Photo: Avihu Shapira
Druze leader Walid Jumblatt
The Shiite group Hizbullah is building a new line of defenses in the United Nations-controlled zone in south Lebanon in preparation for a potential conflict with Israel, the Times of London reported Monday.
Hizbullah gunmen have been guarding valleys and hillsides north of the Litani River where a military build-up is taking shape, merely six months since the end of last summer's confrontation with Israel.
United Nations Resolution 1701, which ended the fighting, mandated a 12,000-strong international peacekeeping force to deploy south of the Litani River and stipulated that the Shiite group should have no visible presence there.
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The Times reported that Christian and Druze-owned land is being purchased by a Shia businessman, a move Hizbullah's opponents believe is aimed at creating a Shia-populated belt south of the Litani where the group can operate safely.
“The state of Hizbullah is already in existence in south Lebanon,” the Druze leader and arch Hizbullah critic Walid Jumblatt told The Times.
“There have been no instances of attempts to smuggle weapons into the area,” said Milos Strugar, a senior adviser for the UN force in Lebanon, adding that no armed fighters had been seen since September, the Times said.
Buying landHizbullah’s plan is to prepare a new system of defenses, expanding old positions in the mountains on the northern bank of the Litani. Residents and peacekeepers agree that there has been increased activity by Hizbullah's fighters. “We can see them building new positions. There’s a lot of trucks coming into the area as well,” a UN officer said.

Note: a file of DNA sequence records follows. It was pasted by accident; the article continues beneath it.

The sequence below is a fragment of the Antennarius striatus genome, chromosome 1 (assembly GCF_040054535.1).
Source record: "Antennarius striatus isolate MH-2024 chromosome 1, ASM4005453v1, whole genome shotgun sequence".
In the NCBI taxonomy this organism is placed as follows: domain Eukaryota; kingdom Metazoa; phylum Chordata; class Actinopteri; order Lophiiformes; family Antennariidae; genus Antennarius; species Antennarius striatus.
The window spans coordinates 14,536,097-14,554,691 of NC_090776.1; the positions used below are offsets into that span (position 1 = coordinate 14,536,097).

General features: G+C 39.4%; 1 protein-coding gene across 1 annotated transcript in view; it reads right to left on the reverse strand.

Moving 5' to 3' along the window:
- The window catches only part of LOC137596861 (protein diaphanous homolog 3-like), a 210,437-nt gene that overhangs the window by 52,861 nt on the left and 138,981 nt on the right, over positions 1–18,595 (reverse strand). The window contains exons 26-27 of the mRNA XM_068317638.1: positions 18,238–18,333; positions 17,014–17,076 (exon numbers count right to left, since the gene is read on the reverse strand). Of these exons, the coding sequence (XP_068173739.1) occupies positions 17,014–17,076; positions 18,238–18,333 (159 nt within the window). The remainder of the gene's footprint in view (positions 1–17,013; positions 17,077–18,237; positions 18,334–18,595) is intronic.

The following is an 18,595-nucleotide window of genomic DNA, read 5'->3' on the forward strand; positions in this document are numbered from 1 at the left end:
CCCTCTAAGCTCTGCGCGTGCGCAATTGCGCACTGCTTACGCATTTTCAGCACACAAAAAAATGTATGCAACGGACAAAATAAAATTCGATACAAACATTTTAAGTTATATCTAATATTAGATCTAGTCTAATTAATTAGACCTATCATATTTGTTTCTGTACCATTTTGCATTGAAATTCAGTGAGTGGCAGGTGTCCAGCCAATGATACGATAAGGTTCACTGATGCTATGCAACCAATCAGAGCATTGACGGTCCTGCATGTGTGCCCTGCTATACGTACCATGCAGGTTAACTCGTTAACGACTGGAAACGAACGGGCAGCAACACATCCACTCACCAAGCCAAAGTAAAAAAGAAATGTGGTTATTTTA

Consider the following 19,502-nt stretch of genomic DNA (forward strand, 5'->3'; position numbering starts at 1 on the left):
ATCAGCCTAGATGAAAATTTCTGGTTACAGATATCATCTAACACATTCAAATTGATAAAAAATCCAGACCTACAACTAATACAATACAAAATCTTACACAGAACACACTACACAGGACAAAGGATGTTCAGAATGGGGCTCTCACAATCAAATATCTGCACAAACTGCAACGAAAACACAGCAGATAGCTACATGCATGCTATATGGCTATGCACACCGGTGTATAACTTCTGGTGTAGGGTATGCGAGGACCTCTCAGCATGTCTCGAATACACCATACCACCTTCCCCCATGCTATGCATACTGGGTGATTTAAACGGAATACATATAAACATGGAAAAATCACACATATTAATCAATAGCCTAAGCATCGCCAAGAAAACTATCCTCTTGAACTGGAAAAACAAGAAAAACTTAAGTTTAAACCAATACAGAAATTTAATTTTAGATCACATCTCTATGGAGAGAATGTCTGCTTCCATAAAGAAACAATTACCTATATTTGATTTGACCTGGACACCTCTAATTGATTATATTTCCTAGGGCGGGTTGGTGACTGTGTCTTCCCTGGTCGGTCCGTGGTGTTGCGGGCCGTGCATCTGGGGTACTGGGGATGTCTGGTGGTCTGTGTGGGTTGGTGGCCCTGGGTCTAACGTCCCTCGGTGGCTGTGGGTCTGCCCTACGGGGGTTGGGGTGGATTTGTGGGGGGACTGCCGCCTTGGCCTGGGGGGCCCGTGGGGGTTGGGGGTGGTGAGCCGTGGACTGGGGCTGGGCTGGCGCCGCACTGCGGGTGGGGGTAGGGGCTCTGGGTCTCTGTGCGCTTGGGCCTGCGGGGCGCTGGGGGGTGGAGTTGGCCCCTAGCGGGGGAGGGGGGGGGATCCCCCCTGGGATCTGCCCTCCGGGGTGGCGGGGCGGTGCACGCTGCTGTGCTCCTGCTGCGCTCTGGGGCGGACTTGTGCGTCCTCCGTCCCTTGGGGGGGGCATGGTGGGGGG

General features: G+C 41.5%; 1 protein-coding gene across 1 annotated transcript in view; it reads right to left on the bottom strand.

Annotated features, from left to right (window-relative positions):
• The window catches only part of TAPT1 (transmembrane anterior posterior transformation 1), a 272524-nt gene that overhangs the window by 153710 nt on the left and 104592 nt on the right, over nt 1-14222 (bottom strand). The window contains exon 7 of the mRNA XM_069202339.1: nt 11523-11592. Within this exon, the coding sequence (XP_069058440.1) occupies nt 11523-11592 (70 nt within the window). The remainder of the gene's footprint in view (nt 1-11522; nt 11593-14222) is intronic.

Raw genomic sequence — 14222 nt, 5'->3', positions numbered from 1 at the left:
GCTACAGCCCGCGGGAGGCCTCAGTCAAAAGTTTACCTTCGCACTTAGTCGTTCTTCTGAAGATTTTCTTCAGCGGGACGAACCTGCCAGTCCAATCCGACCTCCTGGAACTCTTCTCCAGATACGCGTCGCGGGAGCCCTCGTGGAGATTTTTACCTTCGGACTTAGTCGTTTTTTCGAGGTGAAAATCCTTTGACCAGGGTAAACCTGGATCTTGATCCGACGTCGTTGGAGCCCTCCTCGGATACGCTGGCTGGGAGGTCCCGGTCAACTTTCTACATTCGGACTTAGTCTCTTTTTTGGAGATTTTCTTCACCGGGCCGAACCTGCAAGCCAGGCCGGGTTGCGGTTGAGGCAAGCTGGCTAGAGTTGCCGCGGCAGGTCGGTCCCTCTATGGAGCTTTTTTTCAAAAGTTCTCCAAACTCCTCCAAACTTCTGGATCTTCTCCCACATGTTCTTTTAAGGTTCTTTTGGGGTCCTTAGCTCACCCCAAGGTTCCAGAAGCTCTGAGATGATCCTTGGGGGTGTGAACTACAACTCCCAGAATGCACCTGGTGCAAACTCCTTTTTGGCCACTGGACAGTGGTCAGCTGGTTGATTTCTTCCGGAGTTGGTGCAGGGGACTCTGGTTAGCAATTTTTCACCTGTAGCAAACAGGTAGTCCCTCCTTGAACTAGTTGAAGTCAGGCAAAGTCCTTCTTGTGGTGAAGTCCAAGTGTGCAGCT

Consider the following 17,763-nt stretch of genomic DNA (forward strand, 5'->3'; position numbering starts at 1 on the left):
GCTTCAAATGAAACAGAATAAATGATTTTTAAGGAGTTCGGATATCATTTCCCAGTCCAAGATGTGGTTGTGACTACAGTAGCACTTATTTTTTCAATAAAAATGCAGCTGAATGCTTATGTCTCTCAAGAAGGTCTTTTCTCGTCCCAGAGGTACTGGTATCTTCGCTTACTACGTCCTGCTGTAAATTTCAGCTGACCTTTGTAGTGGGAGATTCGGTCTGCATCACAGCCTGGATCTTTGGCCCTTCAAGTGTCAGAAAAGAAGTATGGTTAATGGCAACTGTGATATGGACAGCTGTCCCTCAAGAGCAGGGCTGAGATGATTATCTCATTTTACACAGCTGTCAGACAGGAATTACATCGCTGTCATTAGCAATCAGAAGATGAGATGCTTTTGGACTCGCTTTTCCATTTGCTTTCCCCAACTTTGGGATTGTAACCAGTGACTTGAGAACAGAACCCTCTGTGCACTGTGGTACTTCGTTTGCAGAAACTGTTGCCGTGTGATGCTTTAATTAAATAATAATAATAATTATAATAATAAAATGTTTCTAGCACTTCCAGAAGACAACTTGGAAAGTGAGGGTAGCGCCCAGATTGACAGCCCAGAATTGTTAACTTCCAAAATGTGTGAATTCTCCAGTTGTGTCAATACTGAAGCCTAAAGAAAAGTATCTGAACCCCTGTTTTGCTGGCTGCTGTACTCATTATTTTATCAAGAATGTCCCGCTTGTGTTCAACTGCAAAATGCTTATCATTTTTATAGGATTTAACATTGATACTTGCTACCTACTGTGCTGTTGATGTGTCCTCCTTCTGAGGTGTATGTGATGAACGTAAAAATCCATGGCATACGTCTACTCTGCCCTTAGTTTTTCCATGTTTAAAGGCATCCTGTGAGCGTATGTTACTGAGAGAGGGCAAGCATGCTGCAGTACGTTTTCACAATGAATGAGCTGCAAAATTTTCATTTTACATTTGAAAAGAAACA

Times reporter Nicholas Blanford said that two armed Hizbullah fighters wearing camouflage uniforms and carrying walkie-talkies stopped him on his way to southern Lebanon and "politely but firmly" asked him for identification. They told him the area was off limits.
“We have evidence to support their presence there. It seems to be an expansion of what was there before the war,” the Times quoted a western diplomat as saying.
Ali Tajiddine, a Shia businessman who traded in diamonds in West Africa, has been buying swaths of land from Christians and Druze, the Times said. His interest in the remote mountainous corner of Lebanon has been alarming to Jumblatt.
Two thirds of Druze village in the area were bought by Tajiddine, who is also building a new community called Ahmadiyeh.
Jumblatt fears that Iranian funds are being used to buy land that will become a Hizbullah military zone.
Sheikh Naim Qassem, Hizbullah’s deputy leader, told The Times that Mr Jumblatt’s allegations were unfounded.
He said that the Druze leader “likes to stir calm waters," the Times said.
Mr Tajiddine also denied the claims, telling the Times that he was buying land in the area because it was rich in quarrying opportunities.